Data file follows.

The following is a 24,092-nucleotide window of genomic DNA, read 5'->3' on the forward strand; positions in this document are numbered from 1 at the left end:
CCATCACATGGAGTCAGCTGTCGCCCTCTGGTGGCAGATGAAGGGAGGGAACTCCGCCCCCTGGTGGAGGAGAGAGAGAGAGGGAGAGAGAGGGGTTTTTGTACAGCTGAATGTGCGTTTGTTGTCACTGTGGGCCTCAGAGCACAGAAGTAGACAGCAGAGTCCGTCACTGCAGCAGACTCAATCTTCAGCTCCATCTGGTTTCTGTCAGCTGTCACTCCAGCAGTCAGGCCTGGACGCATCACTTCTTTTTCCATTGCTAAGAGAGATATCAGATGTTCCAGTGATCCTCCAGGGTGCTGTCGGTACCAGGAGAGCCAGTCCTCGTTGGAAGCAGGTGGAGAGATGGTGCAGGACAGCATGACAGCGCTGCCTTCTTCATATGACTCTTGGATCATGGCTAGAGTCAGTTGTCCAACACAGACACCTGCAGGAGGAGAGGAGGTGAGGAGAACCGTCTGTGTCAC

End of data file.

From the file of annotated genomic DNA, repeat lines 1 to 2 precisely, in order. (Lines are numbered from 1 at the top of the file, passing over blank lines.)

The following is a 24,092-nucleotide window of genomic DNA, read 5'->3' on the forward strand; positions in this document are numbered from 1 at the left end:
CCATCACATGGAGTCAGCTGTCGCCCTCTGGTGGCAGATGAAGGGAGGGAACTCCGCCCCCTGGTGGAGGAGAGAGAGAGAGGGAGAGAGAGGGGTTTTTGTACAGCTGAATGTGCGTTTGTTGTCACTGTGGGCCTCAGAGCACAGAAGTAGACAGCAGAGTCCGTCACTGCAGCAGACTCAATCTTCAGCTCCATCTGGTTTCTGTCAGCTGTCACTCCAGCAGTCAGGCCTGGACGCATCACTTCTTTTTCCATTGCTAAGAGAGATATCAGATGTTCCAGTGATCCTCCAGGGTGCTGTCGGTACCAGGAGAGCCAGTCCTCGTTGGAAGCAGGTGGAGAGATGGTGCAGGACAGCATGACAGCGCTGCCTTCTTCATATGACTCTTGGATCATGGCTAGAGTCAGTTGTCCAACACAGACACCTGCAGGAGGAGAGGAGGTGAGGAGAACCGTCTGTGTCAC